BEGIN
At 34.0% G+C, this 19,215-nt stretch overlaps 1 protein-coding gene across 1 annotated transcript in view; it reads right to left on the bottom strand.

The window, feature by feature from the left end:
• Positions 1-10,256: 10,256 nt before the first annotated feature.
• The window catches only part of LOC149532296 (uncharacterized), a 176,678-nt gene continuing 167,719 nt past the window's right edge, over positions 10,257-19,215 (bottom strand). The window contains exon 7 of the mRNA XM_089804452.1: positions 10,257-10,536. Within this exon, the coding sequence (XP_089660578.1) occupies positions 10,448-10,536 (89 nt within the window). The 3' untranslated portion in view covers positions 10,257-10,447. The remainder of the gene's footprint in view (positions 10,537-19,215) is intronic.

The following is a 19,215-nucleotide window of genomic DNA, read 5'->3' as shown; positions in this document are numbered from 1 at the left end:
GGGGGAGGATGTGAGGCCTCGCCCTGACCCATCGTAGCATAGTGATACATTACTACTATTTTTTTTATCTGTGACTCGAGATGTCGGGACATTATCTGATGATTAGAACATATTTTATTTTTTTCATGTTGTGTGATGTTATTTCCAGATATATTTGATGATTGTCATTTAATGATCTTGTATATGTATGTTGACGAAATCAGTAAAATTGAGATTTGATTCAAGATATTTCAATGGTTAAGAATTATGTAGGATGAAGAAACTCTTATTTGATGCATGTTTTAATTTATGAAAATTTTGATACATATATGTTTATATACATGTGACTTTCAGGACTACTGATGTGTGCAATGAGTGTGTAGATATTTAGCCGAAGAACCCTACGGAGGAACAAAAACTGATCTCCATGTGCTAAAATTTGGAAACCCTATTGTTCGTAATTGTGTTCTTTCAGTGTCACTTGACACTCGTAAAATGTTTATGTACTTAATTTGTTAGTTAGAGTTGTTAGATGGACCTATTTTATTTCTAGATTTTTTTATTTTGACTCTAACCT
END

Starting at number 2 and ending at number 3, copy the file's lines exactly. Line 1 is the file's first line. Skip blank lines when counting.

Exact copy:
The window, feature by feature from the left end:
• Positions 1-10,256: 10,256 nt before the first annotated feature.